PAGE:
The movies so far have burned through his more famous archenemies, but I'd still be into two big bads he has left - Space Godzilla and Destoroyah, the latter of which was foreshadowed with the mention of the Oxygen Destroyer in KotM. Although that could have also just been a reference to the 1954 Godzilla, which itself was referenced in Godzilla vs. Destoroyah (1995). There's a lot of places it can go, and one of the most fun ways might just be being content to throw up a few Monsters of the Week like Megalon and Gigan into the mix. It does feel weird since these movies are such events. It's a little different when they take so long to produce and need to feel so epic when they're out. It's not like rubber costumes in the 60s that TOHO just cranked out with low budgets. I'm not sure how this scale could ever do small character-driven breaks like Marvel does with Ant-Man & the Wasp (2018) and Spider-Man: Far From Home (2019) in between its giant epics.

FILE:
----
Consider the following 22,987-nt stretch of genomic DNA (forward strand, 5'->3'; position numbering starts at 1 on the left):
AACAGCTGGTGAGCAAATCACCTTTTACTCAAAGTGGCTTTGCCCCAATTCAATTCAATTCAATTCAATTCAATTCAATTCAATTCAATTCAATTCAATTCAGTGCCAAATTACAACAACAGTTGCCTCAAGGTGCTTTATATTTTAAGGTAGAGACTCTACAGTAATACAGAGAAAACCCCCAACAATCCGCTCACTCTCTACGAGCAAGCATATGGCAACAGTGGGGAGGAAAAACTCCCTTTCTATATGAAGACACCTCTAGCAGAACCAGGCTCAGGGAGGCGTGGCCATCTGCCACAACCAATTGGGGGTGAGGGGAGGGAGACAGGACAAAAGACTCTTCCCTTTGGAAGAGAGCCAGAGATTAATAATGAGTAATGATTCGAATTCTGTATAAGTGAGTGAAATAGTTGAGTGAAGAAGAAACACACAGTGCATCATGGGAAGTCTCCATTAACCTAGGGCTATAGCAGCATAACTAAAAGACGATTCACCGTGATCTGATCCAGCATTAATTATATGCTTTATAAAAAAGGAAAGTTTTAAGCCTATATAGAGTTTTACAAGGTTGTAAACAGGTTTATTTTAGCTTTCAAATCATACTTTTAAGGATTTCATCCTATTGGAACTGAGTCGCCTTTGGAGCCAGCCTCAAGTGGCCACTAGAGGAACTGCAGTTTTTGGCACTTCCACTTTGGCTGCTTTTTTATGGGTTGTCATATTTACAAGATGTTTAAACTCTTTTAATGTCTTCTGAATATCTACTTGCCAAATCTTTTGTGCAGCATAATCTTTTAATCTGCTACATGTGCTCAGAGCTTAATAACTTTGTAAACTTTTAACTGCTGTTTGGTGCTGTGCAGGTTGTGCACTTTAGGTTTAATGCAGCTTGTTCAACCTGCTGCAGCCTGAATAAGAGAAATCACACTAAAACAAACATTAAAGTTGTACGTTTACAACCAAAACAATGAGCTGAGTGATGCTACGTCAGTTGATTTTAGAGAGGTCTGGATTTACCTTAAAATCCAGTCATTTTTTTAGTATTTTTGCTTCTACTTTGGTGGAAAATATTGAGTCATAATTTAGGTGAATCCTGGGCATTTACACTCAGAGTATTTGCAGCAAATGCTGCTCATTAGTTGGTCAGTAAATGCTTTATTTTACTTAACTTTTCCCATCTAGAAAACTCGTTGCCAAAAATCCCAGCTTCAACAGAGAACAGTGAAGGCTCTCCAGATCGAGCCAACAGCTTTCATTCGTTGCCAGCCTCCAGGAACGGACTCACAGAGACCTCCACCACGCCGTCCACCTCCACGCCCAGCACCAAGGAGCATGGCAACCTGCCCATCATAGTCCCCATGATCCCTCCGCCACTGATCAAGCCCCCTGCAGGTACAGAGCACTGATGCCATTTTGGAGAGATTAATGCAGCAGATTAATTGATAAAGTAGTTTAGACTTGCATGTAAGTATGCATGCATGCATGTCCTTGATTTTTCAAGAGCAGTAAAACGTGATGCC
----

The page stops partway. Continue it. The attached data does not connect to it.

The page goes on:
Or maybe it's done. It sure felt that way after King of the Monsters. Its box office wasn't really there, and no one seemed to care. Godzilla vs. KONG definitely doesn't have the money to back it up, but that's not its fault. This is really going to come down to whether or not Warner Brothers wants to milk more out of this IP with more obscure or possibly new characters in a post-pandemic world or put it to rest. There's no telling.
Godzilla vs. KONG was really fun, it's a nice cure for COVID shut-in blues right now, and quite honestly, just great to see a big new escapist action film again. Obviously this was made pre-COVID but I'm curious if it is building a trend of absolutely un-realistic action adventure blockbusters that take us away from our horrible lives, and in many ways a complete reversal of the grounded, serious, grimdark action adventure we had for most of the last 15 years or so. Time will tell.
Go watch it! It's free, who cares.